Sector BPI is a unique investing model that makes use of market volatility within the eleven (11) sectors that make up the U.S. Equities Market or more specifically, the S&P 500. To begin to understand how this investing model works, one needs a brief introduction to Point and Figure (PnF) graphing.
The following data table comes from a Bullish Percent Indicator spreadsheet set up to record information available from StockCharts. The right side of the table identifies if the sector is bullish or bearish at the end of the week. If there is an X in the right-hand column of the Point and Figure graph of a given sector, the sector is bullish. If there is an O in the right-hand column the sector is bearish. The X’s and O’s provide a broad and quick view of how the different sectors are performing. This data comes from PnF charts available from StockCharts.
The left side of the data table is more precise, and this information is what is used to manage a BPI Sector portfolio.
- If the percentage of bullish stocks, within a given sector, drops to 30% or below, a Buy signal is triggered. Check the dark green background.
- If the percentage of bullish stocks, within a given sector, rises to 70% or higher, a Sell signal is triggered, but we do not immediately sell as the sector ETF may rise higher. Instead of selling immediately, a Trailing Stop Loss Order of 3% is placed on the sector ETF in an effort to lock in profits. Sell signals are designated by the red background.
- If the sector jumps into the 80% over-bought zone a 2% TSLO is set. Should the percentage of bullish stocks move into the 90% over-bought zone, a 1% TSLO is set.
The BPI Sector Model has not been back-tested and it is nearly impossible to test considering the variabilities tied to the TSLO selling price.
If one uses the closing price the day after a buy signal is generated and a 3.0% TSLO is placed the day after a sell signal is triggered, here are a few examples of what to expect. These are example calculations of recent events.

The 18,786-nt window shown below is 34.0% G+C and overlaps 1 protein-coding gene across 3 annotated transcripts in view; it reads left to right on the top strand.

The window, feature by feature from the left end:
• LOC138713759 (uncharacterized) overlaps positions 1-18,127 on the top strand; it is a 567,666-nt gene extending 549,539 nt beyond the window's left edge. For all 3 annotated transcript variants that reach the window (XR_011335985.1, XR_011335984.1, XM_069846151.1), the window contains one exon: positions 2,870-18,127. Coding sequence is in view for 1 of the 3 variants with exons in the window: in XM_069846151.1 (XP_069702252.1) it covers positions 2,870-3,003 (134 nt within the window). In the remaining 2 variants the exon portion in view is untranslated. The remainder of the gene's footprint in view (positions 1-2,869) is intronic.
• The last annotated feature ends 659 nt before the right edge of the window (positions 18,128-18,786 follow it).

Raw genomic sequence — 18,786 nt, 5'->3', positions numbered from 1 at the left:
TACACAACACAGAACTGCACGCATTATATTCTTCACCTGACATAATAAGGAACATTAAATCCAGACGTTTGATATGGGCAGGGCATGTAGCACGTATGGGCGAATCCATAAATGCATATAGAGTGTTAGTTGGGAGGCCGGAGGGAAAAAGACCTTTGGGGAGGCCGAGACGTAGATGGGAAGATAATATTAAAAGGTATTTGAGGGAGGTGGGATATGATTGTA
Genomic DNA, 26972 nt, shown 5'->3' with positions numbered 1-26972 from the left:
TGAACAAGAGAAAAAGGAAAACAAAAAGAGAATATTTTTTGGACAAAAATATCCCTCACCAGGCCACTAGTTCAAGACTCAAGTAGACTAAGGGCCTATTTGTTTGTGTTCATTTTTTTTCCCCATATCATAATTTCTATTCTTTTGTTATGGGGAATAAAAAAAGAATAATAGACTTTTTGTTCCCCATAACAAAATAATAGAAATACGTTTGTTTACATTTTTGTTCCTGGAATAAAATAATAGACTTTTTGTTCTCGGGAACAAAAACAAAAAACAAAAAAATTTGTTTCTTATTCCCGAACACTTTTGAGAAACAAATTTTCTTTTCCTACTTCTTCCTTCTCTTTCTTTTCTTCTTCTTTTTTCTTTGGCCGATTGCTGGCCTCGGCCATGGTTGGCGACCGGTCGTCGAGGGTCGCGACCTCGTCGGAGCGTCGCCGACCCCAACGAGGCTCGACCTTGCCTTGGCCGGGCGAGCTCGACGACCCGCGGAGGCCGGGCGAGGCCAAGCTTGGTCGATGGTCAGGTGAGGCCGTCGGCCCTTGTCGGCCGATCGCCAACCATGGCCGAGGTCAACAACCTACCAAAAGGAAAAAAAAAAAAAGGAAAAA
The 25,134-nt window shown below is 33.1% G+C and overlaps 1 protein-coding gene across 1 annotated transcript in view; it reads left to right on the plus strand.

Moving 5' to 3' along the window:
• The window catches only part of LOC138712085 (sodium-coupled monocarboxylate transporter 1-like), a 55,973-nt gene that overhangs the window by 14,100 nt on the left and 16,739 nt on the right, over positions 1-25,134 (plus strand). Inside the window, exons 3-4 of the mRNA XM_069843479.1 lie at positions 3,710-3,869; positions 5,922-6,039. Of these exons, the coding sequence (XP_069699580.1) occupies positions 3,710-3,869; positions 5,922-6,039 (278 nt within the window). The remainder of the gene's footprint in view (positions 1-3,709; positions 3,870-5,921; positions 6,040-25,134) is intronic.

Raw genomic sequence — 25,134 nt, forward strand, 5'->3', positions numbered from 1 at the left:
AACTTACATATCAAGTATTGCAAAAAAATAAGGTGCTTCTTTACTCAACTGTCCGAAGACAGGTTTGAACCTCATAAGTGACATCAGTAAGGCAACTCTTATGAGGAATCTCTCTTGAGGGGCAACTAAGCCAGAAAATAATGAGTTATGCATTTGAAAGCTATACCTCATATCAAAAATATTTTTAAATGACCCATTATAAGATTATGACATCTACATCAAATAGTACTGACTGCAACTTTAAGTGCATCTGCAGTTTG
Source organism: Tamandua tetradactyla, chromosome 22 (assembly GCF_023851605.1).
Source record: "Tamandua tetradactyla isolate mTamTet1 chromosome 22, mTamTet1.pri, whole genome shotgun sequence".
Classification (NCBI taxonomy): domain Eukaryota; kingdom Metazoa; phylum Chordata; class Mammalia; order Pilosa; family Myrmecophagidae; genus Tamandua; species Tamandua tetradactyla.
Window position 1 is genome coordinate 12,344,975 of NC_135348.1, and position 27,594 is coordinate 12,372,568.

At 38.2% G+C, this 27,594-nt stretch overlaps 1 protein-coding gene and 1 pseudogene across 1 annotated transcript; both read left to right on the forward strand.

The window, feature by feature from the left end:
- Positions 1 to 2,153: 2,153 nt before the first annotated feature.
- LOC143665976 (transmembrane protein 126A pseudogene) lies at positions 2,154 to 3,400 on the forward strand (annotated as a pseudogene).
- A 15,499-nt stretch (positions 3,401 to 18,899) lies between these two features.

- VCR lost 3%.
- VDE gained 3.3%
- VFH gained 11.9%
- VGT lost 4.3%
- VNQ gained 3.3%
Assuming the Trailing Stop Loss Orders took place as anticipated, the losses would not be greater than indicated and the gains are likely be higher as the price of the ETF is free to increase. Therefore, the above percentages are a worst-case scenario.
The following screenshot shows the current makeup of a portfolio that is currently being managed using the BPI Sector Model.
The green arrow points to the maximum percentage allocated to a given sector. The percentage is 70% of the annualized volatility using three years of historical data. The red arrow points to the percentage the security currently holds in the portfolio.
Both Internal Rate of Return and Jensen Performance Index data is tracked for all portfolios managed at ITA Wealth Management and that data is available free of charge.
While there is inadequate historical data to draw any meaningful conclusions, the Carson portfolio over the past year has an annualized Internal Rate of Return of +6.0% while the SPY ETF lost 14.9%. This data runs from 12/31/2021 through 1/13/2023.
The current Jensen Alpha or Jensen Performance Index is 10.1 where anything above zero is considered positive. A value of 10 is outstanding and likely not to be maintained.
If interested in the BPI Sector model, leave a comment for more information.